The Philadelphia School District plans to bring in 1,000 new teachers for the 2017-18 school year – and it launched a 12-week, $160,000 hiring campaign to reach that goal. Read more »
A bill in the Pennsylvania House would require the School District of Philadelphia to open at least 3,000 charter school seats a year. Read more »
Jeff Yass is a stock trader in the Philadelphia suburbs. He is a board member of the Cato Institute, a libertarian think tank. He has donated millions of dollars to support Republican and Democratic candidates, including a pro-Tony Williams super PAC in the 2015 mayoral race. And today at Philadelphia magazine’s ThinkFest event, he said he has an idea that can make Philly go from being the poorest big city in the country to the richest. Yeah, he can be a little hyperbolic. But you should still give him a listen. Read more »
Classes began on Wednesday, but Philadelphia public school students are already getting a little time off — all district schools will dismiss early on Friday due to heat.
Temperatures are forecast to be 90-plus degrees for the third straight day, and most city schools do not have air conditioning. Nearby cities like Trenton and Reading have closed schools early this week as well. Read more »
The Philadelphia School District announced Thursday that it will begin retesting the drinking water in 40 schools throughout the city for lead.
The schools that were chosen are located in neighborhoods where children have been tested with high levels of lead in their blood, or where students attend class in older buildings that have not been renovated in more than 20 years, according to Philly.com Read more »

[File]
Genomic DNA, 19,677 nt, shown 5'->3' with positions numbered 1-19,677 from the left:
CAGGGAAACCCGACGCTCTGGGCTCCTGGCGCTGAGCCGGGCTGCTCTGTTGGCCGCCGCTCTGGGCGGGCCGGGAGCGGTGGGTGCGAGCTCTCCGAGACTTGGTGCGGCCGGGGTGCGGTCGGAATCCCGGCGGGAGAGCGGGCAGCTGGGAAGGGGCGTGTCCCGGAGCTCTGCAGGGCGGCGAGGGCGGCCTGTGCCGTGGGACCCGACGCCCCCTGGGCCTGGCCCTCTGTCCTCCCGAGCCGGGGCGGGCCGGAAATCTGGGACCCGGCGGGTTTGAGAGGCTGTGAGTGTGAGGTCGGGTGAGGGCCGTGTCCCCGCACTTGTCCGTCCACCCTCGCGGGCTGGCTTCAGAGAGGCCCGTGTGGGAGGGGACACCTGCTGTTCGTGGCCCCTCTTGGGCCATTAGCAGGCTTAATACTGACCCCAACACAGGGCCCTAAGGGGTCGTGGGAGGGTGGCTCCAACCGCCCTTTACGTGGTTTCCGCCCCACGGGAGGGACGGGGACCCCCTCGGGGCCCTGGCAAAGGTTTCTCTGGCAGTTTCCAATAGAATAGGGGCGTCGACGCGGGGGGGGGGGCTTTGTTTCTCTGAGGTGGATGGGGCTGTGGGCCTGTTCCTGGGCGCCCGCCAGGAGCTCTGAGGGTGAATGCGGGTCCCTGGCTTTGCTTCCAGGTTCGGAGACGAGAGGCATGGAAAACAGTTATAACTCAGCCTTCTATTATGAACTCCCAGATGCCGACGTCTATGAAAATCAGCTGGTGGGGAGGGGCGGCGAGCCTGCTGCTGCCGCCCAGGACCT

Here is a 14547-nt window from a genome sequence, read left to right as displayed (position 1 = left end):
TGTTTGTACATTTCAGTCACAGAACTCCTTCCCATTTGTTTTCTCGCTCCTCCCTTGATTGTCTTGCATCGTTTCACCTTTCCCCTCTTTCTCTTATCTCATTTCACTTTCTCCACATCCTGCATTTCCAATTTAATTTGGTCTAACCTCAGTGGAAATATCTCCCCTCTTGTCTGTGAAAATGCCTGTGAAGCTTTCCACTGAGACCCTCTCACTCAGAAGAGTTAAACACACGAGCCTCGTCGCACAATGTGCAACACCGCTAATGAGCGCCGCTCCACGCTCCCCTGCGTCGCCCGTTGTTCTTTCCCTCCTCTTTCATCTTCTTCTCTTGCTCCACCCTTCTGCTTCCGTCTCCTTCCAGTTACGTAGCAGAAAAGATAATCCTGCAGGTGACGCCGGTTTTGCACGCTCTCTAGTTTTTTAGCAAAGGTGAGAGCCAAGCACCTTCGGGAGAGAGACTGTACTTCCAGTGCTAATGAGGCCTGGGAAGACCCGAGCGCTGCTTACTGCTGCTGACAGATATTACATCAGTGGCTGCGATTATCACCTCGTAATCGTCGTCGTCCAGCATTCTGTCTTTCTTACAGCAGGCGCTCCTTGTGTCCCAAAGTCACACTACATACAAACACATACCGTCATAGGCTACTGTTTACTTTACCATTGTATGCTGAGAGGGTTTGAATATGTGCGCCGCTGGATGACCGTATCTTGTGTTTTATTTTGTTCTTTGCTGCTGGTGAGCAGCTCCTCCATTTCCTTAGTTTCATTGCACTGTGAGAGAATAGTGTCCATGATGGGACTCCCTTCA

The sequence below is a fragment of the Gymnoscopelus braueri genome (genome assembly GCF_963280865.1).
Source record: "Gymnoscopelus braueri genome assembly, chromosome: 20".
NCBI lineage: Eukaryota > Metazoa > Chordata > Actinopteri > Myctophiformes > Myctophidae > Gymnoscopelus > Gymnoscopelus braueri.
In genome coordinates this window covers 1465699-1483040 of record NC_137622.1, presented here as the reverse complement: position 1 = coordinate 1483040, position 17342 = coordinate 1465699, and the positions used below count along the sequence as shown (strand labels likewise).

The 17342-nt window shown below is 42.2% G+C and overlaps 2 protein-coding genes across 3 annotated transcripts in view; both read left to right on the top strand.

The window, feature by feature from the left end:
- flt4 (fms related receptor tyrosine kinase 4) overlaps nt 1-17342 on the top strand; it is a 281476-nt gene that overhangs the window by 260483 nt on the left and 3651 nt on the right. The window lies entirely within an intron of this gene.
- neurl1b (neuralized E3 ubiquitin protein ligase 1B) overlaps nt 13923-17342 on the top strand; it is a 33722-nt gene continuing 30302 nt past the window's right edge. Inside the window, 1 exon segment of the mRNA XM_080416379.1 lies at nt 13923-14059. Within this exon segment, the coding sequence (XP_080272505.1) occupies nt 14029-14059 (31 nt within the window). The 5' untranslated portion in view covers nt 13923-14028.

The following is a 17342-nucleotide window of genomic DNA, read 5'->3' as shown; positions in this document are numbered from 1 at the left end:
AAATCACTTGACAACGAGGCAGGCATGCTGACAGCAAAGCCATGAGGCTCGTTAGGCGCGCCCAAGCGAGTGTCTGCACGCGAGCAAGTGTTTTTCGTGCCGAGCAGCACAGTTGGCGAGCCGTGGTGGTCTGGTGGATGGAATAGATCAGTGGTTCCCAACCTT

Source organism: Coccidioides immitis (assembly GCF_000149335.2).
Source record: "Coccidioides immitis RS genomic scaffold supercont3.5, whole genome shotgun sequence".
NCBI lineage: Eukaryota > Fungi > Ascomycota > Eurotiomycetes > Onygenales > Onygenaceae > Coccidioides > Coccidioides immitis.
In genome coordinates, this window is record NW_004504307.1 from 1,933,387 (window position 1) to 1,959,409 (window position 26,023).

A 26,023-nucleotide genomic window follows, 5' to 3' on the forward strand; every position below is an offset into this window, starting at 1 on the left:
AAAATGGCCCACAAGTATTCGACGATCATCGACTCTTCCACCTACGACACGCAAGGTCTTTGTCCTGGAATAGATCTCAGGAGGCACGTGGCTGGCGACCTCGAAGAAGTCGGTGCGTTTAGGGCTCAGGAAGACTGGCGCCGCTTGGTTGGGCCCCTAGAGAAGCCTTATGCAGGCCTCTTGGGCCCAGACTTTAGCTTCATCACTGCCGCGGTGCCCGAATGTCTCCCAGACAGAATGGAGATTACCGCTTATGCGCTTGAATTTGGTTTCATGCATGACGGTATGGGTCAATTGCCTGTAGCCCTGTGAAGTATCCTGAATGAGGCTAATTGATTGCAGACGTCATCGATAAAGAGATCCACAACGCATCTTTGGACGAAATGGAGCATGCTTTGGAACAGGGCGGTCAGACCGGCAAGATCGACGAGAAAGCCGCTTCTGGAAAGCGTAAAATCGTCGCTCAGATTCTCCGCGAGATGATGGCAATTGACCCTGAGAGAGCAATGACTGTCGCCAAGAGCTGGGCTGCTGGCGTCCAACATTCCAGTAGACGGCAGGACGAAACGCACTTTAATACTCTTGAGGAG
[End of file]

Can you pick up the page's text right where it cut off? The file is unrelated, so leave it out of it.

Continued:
Philadelphia School District superintendent William R. Hite Jr. announced Wednesday that the school district is on track to have all teacher vacancies filled by the start of the school year.
At a news conference at Roxborough High School today, Hite said 99 percent of teacher vacancies have been filled.
It’s budget season once again in Harrisburg. Or more accurately, it’s still budget season. Gov. Tom Wolf and the Republican leaders in the state House and Senate have been negotiating—and failing to negotiate—over taxes and spending since Wolf laid out his first budget proposal in early 2015.
It took more than a year after the governor gave his first budget address for an actual spending plan to become law, and that only happened without Wolf’s signature. Lawmakers passed last year’s budget nine months after the June 2015 deadline, the longest budget delay in modern Pennsylvania history. And by the time it was settled, Wolf had already proposed his budget for the next year.
Now the due date for a new financial plan is fast approaching. Will state lawmakers meet the deadline? Or will they blow it like last year, leaving school districts and nonprofits across the state in the lurch? Here’s everything you need to know: Read more »
A federal jury has ordered the Philadelphia School District to pay $2.3 million in a discrimination case that involves late superintendent Arlene Ackerman.
The Newtown-based Security & Data Technologies Inc. filed suit in 2012 claiming Ackerman and the school district chose a different company for contracted work because of racial bias.
SDT had started preliminary work on installing surveillance cameras at 19 schools the state had considered “dangerous” as part of a $7.5 million no-bid contract, according to the Inquirer, when Ackerman offered the work to a smaller, minority-owned firm on an emergency contract.